Fail Good – Fail Clean – Fail Early

I have buried an idea this afternoon. It was a quick ceremony – no flowers – no music – no mourners. Just the instant realisation that the method I had pursued had not worked. And it was unlikely to work at any time in the future. Dead, Jim, dead.

This was great good news. The project was printing upon vinyl material to stick onto scale models and involved backing the floppy stock to a matt board for transport through the inkjet printer. There was to be a special transport board marked out with spots for the vinyl and it was all going to be scientific. About as scientific as phlogiston…but not as much fun in the bath.

The printer did not like the idea – it messed up the trial run something chronic, and could not be adjusted to do any better. So the idea was shelved…and then I tried printing on regular material with the view to gluing it in place once it was printed. That worked perfectly…at half the cost…and no mess. I do not need to be hit in the head with a shovel to see where my advantage lies.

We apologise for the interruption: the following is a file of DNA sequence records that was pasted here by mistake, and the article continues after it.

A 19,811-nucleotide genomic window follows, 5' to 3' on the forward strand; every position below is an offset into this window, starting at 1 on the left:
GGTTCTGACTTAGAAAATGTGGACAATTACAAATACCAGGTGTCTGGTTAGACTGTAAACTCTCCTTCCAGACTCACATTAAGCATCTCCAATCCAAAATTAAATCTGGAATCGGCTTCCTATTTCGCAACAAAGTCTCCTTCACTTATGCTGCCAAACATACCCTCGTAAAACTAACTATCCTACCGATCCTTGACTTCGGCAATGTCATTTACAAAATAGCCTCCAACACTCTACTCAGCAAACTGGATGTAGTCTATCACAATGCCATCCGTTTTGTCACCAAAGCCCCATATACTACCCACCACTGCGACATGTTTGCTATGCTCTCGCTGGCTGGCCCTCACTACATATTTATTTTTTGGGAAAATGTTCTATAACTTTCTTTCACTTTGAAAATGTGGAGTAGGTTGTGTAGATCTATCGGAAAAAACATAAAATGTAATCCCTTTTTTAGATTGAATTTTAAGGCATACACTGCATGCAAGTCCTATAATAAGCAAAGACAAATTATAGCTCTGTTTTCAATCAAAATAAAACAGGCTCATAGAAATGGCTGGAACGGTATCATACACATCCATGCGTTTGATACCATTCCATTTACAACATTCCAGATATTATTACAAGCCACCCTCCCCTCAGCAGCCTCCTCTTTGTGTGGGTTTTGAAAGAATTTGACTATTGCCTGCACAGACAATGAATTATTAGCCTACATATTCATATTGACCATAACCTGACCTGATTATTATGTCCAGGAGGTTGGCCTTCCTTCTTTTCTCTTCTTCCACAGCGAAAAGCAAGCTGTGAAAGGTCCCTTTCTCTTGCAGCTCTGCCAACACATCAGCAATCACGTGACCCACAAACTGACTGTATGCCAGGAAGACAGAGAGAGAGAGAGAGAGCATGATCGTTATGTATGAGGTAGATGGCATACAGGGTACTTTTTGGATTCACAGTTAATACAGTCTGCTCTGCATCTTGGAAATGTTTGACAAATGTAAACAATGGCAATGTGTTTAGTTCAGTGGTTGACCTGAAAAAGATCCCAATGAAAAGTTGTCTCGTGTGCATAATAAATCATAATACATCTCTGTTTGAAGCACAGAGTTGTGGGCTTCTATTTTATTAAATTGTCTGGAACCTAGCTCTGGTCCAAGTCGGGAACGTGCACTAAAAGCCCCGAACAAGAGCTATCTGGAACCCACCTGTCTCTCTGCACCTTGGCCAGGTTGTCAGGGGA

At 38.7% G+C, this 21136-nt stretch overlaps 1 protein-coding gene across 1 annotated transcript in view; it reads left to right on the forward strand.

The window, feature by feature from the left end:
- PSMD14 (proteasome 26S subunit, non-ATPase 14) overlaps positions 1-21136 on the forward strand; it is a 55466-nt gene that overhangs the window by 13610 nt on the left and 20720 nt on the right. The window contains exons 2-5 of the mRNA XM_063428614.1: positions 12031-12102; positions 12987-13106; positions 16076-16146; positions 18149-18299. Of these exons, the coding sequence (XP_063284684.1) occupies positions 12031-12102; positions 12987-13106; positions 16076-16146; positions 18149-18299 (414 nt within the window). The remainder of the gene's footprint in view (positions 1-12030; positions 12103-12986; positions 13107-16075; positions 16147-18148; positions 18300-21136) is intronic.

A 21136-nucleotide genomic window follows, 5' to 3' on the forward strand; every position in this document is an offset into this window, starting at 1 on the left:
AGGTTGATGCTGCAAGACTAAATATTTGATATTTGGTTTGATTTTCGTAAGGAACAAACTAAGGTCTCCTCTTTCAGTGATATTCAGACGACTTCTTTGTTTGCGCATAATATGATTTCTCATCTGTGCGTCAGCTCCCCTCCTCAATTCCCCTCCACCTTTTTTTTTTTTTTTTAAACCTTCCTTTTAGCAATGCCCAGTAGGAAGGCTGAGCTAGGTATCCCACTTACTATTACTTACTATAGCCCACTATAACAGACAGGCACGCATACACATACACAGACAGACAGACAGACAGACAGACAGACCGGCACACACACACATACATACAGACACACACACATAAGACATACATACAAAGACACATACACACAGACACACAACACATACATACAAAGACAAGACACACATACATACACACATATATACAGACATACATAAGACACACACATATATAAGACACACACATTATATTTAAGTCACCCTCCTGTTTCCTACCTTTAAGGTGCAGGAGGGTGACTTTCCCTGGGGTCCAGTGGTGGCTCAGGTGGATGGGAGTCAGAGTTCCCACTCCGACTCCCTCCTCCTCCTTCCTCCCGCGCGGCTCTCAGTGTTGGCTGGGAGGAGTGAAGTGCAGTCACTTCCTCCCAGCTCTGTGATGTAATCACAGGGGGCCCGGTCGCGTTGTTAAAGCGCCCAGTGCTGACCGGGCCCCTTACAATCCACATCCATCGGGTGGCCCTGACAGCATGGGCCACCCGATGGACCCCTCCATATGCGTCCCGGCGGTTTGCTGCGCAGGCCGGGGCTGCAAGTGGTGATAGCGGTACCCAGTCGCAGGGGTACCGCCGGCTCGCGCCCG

It is much the same with many other photo projects. We are told that if something is worth doing, it is worth doing well. That’s as may be, but we often forget that if something is not worth doing, it is worth finding that out as early in the piece as possible and then desisting. The time and money wasted in failing repeatedly in something that need not be done does not bear thinking about. Far better to invest in whiskey and debauchery.

On a brighter note, I tried combinations of flash guns and cameras to see which was most like the old press cameras I used to use – not alike in size or weight, obviously, but alike in ease of use. I wanted to see if I could configure one of the digital mirror-less jobs to a ” Grip And Grin ” press camera for the times when I am covering a commercial event and need stock shots. After a great deal of faffing about with brackets, hot shoes, PC cords, and reflectors I concluded that the standard flash in the standard hot shoe with a scoop reflector stuck on was as close to the old Graflex 6″ bowl as you are likely to get. With a 27mm lens in place, 400 ISO set, 1/125th of a second and f:11 it is fast and safe to shoot and run. I may even process the files as Tri-X just to be nostalgic.

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